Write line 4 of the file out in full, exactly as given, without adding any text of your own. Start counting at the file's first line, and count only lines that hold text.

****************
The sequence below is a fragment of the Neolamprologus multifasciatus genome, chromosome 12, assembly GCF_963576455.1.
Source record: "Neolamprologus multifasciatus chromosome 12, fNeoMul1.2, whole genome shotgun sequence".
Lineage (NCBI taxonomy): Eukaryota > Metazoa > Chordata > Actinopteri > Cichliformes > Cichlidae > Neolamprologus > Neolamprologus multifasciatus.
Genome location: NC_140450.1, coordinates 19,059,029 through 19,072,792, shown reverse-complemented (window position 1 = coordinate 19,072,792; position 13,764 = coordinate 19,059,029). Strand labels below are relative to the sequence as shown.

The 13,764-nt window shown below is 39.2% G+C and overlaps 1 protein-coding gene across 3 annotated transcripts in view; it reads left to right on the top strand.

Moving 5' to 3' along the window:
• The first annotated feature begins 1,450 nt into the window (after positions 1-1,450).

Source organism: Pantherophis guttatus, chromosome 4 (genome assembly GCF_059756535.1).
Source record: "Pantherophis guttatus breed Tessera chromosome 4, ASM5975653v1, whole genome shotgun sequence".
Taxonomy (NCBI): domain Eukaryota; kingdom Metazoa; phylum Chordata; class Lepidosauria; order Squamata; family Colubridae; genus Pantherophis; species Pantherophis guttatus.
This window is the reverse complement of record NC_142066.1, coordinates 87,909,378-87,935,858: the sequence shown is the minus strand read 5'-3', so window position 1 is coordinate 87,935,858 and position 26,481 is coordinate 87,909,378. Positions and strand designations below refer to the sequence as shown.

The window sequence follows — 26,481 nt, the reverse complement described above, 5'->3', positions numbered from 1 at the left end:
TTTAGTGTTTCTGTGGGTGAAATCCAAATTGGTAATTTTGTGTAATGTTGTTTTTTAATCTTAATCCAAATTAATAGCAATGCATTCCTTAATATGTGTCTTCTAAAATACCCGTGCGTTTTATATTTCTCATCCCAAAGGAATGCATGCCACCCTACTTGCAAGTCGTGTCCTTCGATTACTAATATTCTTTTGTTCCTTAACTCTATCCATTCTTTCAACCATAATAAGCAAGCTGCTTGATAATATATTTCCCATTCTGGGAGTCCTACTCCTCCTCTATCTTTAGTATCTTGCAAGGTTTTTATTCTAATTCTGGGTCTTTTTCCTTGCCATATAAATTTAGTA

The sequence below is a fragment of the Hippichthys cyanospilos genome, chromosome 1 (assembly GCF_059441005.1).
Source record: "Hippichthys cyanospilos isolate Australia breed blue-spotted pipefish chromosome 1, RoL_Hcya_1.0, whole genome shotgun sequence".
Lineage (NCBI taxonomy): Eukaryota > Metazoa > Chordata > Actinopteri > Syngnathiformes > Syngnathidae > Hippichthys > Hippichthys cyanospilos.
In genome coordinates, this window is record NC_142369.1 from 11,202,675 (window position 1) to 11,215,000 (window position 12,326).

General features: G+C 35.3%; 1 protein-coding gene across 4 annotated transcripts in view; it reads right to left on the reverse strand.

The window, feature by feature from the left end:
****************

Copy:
Genome location: NC_140450.1, coordinates 19,059,029 through 19,072,792, shown reverse-complemented (window position 1 = coordinate 19,072,792; position 13,764 = coordinate 19,059,029). Strand labels below are relative to the sequence as shown.